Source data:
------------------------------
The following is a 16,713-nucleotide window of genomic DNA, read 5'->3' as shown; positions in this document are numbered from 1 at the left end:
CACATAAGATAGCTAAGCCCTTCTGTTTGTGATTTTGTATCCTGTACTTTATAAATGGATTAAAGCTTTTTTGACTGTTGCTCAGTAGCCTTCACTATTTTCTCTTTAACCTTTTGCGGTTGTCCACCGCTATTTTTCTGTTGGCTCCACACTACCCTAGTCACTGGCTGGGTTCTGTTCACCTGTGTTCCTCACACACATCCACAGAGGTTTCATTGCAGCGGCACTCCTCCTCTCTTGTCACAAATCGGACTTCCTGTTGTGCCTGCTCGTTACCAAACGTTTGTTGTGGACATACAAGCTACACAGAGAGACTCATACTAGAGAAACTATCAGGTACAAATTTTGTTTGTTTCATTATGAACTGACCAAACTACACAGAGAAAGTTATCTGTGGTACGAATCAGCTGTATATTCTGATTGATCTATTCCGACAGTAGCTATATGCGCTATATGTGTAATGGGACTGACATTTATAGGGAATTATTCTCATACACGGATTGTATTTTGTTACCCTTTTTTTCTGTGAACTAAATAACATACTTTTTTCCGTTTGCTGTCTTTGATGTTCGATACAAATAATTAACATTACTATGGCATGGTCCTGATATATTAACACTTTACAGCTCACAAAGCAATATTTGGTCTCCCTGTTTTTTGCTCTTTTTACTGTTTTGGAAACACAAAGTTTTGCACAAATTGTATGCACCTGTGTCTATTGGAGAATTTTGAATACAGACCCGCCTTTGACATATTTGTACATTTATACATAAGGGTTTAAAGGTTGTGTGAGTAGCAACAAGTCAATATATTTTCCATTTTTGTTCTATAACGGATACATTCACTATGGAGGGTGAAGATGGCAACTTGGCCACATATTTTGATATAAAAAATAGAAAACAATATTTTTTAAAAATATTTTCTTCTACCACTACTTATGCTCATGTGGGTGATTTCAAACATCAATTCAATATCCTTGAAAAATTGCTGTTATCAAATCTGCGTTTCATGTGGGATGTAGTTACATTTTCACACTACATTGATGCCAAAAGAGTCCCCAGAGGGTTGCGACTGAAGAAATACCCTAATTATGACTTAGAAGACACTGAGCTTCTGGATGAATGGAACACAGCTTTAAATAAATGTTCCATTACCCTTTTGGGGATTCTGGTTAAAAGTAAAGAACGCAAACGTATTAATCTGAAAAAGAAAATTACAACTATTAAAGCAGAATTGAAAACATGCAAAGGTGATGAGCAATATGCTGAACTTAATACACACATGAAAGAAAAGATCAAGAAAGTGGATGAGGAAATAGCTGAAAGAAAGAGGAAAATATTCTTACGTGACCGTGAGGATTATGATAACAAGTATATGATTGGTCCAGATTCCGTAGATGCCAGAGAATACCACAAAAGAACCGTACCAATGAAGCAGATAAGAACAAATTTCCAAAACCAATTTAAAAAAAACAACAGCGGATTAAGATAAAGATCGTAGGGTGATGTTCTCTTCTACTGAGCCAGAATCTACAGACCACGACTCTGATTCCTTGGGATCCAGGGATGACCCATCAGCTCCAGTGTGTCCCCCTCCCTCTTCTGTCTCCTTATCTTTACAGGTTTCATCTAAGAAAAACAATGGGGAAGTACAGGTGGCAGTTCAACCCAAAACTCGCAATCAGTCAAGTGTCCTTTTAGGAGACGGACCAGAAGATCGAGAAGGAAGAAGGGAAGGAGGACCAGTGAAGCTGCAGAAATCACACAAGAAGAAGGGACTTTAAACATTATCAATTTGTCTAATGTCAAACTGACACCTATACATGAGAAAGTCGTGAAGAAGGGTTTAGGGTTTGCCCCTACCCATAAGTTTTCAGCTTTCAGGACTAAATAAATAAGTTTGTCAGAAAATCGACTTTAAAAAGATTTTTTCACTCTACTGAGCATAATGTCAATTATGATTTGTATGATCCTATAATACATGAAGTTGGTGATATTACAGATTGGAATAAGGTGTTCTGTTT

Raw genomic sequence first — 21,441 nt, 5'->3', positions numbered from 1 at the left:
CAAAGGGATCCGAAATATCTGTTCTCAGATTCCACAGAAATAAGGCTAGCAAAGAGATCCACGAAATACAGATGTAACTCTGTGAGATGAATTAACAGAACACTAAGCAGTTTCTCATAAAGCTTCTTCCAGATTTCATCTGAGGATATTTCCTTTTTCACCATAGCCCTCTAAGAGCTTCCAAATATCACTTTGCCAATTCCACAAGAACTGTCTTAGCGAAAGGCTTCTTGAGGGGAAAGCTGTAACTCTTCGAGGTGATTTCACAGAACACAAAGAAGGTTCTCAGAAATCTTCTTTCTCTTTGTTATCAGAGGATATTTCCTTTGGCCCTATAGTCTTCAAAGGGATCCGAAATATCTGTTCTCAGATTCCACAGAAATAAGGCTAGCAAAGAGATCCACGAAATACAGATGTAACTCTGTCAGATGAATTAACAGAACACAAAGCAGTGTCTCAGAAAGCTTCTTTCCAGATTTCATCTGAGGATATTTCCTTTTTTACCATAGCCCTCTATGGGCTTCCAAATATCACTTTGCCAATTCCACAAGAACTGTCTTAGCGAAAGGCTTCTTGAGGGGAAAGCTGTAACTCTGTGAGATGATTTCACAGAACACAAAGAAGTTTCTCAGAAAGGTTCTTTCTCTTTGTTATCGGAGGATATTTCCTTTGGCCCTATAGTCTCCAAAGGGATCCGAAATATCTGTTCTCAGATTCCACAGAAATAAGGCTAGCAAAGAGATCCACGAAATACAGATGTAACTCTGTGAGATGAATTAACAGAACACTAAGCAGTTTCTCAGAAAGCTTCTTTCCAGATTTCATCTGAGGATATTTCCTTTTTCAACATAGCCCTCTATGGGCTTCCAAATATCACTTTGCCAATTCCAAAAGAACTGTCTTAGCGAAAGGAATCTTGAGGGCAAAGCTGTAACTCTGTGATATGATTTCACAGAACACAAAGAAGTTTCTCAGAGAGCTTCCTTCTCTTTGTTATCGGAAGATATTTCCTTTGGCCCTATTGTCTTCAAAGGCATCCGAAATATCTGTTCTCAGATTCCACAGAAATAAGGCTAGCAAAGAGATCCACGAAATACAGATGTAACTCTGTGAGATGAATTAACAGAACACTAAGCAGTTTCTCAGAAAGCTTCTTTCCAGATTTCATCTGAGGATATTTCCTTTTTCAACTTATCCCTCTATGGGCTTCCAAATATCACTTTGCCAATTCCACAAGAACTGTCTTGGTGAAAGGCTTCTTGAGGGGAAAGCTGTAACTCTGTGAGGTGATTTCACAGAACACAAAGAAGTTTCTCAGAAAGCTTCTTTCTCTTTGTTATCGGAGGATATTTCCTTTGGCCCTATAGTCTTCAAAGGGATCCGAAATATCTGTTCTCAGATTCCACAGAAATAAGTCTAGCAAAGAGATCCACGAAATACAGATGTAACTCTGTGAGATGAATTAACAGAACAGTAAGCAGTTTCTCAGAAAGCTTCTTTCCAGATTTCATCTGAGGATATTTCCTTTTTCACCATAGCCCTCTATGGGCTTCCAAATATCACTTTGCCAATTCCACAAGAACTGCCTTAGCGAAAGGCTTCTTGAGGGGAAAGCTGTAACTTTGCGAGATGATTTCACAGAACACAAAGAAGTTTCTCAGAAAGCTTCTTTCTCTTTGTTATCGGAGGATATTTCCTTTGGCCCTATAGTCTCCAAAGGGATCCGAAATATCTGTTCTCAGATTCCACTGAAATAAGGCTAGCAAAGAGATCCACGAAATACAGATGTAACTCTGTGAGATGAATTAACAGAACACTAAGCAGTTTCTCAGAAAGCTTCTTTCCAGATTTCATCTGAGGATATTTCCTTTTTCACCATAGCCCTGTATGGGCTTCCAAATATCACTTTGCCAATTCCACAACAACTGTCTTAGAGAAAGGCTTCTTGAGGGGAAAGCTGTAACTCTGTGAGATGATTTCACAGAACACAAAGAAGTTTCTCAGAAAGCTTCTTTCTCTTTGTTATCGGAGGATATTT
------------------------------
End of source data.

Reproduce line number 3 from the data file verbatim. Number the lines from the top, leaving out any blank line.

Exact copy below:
Raw genomic sequence first — 21,441 nt, 5'->3', positions numbered from 1 at the left: